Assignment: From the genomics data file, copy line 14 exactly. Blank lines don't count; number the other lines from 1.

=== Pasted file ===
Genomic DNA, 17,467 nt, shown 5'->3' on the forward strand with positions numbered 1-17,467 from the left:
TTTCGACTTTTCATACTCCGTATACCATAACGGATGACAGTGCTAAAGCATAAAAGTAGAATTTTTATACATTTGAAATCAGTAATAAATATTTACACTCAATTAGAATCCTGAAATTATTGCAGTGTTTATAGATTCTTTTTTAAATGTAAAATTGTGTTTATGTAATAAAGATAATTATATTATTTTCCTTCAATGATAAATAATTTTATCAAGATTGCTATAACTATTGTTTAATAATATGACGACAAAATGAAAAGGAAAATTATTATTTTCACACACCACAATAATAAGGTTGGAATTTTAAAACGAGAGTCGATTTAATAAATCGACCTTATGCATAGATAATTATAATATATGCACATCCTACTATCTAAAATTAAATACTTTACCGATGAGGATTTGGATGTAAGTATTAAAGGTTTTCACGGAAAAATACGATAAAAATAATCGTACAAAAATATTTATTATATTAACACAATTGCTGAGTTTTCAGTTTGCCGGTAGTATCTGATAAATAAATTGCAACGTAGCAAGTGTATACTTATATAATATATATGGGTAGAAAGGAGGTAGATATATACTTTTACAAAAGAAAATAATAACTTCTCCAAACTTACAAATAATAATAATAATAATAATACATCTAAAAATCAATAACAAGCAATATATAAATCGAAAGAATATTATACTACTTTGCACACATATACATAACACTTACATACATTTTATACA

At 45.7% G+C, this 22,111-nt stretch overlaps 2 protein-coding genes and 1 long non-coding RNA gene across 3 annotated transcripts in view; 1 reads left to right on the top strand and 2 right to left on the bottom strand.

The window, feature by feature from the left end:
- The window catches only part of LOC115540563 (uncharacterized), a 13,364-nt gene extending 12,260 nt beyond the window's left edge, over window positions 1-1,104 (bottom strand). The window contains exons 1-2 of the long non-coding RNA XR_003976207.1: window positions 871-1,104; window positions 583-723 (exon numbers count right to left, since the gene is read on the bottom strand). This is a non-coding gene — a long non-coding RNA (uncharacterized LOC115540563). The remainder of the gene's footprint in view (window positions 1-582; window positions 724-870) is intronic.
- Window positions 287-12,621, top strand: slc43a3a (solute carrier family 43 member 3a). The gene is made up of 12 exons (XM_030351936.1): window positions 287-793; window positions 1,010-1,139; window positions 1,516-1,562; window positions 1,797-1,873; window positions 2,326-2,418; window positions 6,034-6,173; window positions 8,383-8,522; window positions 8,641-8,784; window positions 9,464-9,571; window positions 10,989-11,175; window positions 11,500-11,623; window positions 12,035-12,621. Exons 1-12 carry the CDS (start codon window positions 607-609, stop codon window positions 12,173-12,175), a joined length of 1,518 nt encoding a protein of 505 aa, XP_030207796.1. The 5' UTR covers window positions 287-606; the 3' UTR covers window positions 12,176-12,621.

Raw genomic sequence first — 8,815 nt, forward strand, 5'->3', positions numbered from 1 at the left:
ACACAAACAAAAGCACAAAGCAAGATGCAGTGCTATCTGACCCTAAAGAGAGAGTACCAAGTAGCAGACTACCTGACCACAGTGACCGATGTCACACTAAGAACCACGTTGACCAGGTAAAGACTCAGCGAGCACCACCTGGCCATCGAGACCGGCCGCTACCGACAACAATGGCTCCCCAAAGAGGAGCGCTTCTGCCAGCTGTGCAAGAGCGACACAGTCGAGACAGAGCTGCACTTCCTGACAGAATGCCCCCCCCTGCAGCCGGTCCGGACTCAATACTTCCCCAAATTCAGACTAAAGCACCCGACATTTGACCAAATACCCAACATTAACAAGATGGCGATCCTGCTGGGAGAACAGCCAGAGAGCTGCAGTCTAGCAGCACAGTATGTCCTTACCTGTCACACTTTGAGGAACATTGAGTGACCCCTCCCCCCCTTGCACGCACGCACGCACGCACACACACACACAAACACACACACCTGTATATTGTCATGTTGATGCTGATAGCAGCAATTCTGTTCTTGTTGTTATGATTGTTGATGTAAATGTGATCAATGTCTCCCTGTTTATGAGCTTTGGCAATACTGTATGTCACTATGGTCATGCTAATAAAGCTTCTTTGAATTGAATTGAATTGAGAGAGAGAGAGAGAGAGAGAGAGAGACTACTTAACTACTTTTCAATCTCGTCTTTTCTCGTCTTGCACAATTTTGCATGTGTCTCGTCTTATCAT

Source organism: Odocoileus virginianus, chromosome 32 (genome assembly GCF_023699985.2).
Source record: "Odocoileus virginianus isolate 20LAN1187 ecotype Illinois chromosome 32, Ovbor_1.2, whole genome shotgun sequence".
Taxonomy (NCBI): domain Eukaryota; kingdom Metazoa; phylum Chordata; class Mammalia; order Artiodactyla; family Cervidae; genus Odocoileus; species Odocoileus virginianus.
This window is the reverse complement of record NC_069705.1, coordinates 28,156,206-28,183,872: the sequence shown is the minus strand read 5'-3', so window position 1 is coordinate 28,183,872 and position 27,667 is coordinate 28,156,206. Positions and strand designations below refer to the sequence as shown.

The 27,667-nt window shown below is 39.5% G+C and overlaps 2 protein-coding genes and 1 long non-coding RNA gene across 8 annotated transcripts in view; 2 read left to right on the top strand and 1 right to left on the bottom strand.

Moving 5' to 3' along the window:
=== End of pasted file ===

Moving 5' to 3' along the window: